Spring Survey Data, Charts, and Tables
The findings of the Spring 2023 survey as summarized are more useful when you review the detailed charts and tables that I did not include. I highly recommend downloading a copy of the report, particularly for administrators looking for data to support enhancing their digital teaching capabilities.
Fall Survey Update
Survey results from the Spring survey about the use of Generative AI (“AI is here to stay” bullet above) stimulated a more focused pulse survey for the Fall about the use of Gen AI writing tools and how they are being used by students and instructors.
Chat GPT was introduced to the public in November 2022. By the time of the March 2023 Spring surveys, 9% of faculty were using a Gen AI tool and 27% of students were using a Gen AI tool. As noted in the September 2023 survey, faculty usage of Gen AI writing tools more than doubled to 22% and student usage nearly doubled to 49%. Viewed another way, faculty usage was six months behind students as of September 2023.
Students’ perspectives on the impact of Gen AI on their learning was relatively unchanged from Spring to Fall (approximately 50% positive impact) whereas the faculty negative impact on student learning percentage decreased from 50% to 39%. The faculty decrease was likely due to more faculty finding the time to utilize a Gen AI writing tool.
Will Gen AI writing tools be used for work?
One of the questions built specifically for the Fall survey was whether it was believed that students would need to know how to effectively use generative AI writing tools to succeed in professional settings. Approximately 55% of students who used AI believe they will need to know how to effectively use Gen AI writing tools.
Perhaps it’s the perceived difference between higher ed and the workforce, but 75% of instructors surveyed who use AI believe that students will need to know how to effectively use Gen AI writing tools to succeed in professional settings. Only 8% of instructors believe students will not need to know how to effectively use Gen AI writing tools.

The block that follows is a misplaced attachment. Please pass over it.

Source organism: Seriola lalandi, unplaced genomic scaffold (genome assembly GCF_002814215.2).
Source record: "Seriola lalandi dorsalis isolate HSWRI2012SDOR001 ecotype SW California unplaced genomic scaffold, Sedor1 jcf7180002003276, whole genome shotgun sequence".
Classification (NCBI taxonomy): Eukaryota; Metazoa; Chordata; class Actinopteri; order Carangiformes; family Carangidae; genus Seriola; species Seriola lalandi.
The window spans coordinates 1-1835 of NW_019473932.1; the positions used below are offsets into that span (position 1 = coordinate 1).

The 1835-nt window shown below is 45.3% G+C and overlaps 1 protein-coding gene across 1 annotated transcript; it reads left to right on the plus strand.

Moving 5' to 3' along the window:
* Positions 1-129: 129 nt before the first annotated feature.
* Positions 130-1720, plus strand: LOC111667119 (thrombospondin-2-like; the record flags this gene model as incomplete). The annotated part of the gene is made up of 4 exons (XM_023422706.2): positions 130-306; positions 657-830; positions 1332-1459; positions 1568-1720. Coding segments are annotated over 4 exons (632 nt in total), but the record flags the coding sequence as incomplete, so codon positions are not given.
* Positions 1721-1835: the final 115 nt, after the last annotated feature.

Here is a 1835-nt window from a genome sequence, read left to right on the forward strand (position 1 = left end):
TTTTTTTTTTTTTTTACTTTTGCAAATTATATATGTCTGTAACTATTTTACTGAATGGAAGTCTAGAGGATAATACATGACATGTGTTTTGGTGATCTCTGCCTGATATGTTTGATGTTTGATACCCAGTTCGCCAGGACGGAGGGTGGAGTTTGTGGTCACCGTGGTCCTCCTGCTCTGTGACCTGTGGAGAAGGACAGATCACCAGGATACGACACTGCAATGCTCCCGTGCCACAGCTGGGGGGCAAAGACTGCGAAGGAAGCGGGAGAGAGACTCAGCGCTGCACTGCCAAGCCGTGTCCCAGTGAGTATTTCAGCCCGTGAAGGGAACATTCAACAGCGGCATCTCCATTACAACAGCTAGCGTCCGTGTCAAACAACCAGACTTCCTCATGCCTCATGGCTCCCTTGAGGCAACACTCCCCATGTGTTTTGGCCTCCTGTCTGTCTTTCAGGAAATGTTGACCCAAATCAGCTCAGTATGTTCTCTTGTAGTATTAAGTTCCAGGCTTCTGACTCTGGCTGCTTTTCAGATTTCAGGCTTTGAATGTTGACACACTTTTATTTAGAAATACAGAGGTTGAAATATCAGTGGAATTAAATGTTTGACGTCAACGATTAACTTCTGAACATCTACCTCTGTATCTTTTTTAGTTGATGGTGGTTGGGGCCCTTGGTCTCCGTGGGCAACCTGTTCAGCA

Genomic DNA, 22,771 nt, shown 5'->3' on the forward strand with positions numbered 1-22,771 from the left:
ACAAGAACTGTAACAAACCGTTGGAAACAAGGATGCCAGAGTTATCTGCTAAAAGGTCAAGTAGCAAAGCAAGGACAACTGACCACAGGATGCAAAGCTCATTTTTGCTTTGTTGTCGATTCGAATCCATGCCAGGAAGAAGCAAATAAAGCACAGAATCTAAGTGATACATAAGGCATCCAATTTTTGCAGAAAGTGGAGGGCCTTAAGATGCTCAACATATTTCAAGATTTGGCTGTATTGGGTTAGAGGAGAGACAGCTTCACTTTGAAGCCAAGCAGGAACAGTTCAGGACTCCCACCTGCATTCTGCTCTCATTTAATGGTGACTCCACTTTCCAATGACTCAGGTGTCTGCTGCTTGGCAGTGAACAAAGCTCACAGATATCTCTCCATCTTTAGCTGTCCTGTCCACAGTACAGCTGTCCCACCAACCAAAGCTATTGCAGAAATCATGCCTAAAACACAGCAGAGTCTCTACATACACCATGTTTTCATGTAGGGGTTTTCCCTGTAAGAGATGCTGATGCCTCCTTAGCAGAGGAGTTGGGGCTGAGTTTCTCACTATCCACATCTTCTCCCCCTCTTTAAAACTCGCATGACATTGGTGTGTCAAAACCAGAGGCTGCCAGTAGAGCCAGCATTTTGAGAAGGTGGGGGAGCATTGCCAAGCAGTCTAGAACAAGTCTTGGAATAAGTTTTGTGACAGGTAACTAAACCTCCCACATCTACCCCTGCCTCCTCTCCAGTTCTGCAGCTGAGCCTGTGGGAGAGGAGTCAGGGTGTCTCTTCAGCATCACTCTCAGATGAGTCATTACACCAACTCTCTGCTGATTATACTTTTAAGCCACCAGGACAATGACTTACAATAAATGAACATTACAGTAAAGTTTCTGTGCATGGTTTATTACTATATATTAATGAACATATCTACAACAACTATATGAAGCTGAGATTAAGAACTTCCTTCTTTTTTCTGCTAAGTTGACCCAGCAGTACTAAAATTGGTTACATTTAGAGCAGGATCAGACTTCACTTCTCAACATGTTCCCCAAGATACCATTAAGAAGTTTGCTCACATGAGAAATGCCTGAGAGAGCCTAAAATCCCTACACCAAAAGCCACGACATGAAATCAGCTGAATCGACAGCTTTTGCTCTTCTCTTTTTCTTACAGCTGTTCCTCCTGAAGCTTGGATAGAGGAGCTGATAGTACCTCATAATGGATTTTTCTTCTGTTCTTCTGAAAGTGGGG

Will Students Continue to Use Gen AI Tools if Banned?
In the Spring survey, approximately 75% of students using AI indicated that they would be extremely likely, likely, or somewhat likely to continue to use Gen AI writing tools even if their instructor or school banned them. Those percentages were unchanged among students surveyed in the Fall survey.
How do Faculty Use Gen AI Writing Tools?
The top reason cited by faculty using Gen AI writing tools is to run prompts through an AI tool to see what students see (43%). The second highest reason is to teach students how to make effective use of generative AI writing tools (35%). The third highest reason is to create more engaging in-class activities (29%). Generating writing assignments was ranked fourth at 26%.
Faculty Permitted Use Cases for Gen AI Writing Tools
Faculty were asked to “indicate which of the below you would allow students to use generative AI writing tools for in your courses. Select all that apply.” There were three selections that more than 50% of the faculty indicated they would allow.
The three selections were: brainstorming ideas (73% for AI users), outlining structure (59% for AI users), and editing assignment (52% for AI users). These percentages were similar to students’ AI use cases.